Attackers have long used typosquatting, brandjacking, and similar methods to deceive users into unknowingly visiting malicious websites. To keep the asymmetric battle going, defenders have taken up searching newly registered domain names to uncover these threats before they materialize. In this post we’ll share the common patterns we see, plus a technique for automating discovery so you can one-up those pesky attackers.
Prepending or appending common words
The pentesters out there will agree that one tried-and-true recipe for a successful phishing exercise is to send an email with “mandatory” in the subject line and a link to malicious page hosted at “companyname-support.com”. Prepending or appending common tech words to a brand is one of the most common techniques used by attackers; it works because users find something inherently trustworthy about a familiar string such as the company name or internally used jargon. Searching for occurrences of these is simple:
Substituting visually similar characters is another common method. Here the attacker may use letters like uppercase “i” or lowercase “L”interchangeably or replace letters with numbers in a leet speak fashion. We can expand our regex to incorporate this pretty easily as well:
Finally, repeated characters in a brand can be often mistakenly left out, duplicated, or overlooked. For instance, an attacker may register facebok.com, or perhaps a user may mistakenly type faceboook.com. A minor change to our regex can adjust for repeated characters:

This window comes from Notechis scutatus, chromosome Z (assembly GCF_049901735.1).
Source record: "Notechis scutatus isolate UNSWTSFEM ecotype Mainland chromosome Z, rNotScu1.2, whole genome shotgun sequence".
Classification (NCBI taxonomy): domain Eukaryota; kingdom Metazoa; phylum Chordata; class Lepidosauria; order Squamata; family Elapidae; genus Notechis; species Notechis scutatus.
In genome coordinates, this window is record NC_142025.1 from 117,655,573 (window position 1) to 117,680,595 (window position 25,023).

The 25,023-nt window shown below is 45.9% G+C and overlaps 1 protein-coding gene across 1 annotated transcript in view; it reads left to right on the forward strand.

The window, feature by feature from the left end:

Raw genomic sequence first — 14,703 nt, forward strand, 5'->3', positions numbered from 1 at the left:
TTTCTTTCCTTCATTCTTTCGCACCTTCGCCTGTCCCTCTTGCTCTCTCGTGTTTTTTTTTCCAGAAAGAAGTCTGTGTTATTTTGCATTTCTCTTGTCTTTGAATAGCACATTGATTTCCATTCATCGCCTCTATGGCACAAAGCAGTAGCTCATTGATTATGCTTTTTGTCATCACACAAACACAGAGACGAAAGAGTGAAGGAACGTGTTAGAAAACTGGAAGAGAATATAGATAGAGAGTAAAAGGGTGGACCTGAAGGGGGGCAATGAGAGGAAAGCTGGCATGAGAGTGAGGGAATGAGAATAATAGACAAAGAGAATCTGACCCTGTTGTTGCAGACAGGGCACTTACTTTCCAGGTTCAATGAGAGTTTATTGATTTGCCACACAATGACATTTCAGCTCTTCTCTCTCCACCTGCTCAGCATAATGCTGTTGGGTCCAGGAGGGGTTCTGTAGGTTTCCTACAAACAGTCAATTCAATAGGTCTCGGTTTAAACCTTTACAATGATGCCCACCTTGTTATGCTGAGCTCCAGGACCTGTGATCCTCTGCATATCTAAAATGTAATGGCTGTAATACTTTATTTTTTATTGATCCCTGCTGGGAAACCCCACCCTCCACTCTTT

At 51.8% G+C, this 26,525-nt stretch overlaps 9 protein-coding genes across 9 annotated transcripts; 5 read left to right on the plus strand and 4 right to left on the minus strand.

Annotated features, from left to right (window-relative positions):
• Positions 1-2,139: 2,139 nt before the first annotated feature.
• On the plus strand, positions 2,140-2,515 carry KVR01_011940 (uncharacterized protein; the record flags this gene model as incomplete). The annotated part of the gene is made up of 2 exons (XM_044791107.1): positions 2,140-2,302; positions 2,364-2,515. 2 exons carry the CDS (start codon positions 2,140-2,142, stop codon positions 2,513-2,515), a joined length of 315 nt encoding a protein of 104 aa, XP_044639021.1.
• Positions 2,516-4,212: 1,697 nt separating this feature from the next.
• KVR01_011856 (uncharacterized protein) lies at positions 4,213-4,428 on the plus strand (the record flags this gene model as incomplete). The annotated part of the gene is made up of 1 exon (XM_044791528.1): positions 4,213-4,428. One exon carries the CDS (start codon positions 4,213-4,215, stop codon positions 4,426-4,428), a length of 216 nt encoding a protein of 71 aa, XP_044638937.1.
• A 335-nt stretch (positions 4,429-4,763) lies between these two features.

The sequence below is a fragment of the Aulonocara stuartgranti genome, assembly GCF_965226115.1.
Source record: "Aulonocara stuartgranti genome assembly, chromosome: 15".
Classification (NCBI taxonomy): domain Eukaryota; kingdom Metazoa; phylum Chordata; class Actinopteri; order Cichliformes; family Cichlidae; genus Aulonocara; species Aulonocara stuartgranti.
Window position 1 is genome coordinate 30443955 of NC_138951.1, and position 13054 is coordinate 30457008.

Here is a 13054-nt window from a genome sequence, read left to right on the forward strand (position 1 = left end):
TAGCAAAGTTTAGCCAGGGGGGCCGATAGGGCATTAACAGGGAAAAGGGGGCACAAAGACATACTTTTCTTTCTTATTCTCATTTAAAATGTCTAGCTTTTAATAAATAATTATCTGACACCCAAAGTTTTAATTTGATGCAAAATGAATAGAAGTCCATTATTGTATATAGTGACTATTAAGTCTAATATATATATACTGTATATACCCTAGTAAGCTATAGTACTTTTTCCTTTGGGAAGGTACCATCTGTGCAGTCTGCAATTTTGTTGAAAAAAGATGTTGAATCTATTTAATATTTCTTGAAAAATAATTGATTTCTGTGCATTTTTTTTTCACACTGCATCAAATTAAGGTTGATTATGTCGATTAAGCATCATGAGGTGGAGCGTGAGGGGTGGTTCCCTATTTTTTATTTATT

While our classification algorithms have automated the broad discovery of these types of attacks at a much more advanced level, responders can still benefit from basic pattern searching on the brands they need to worry about. The Investigate API is the perfect tool for facilitating this type of automation, and pyinvestigate makes interacting with the API painless. To search for a string within the last 24 hours, you can:
If you’re monitoring just a single brand, you might be able to get away with creating static regular expressions. However, to support searching for many brands, you’ll need to implement a basic regex generator. Here’s an example of one that will look up static mappings for each letter of the brand and return a list of character substitutions:
It makes sense to search within an extended time period when you first search for imposter domains so that you can get a feel for what’s out there. Once you are aware of all of the domains matching your brand, you can speed up the process by constraining your search to just the last 24 hours and running the search at a regular interval within the time period.
Brand Watch is a python application which implements the methods described in this blog post. You can access its source here:
Running it is simple:
To exclude certain domains you have already investigated, provide a text file to the -e command line argument and they won’t be shown:
Now you can set this up as an upstart task or cron job to detect new domains—you could even have it shoot off a daily email if you were so inclined 🙂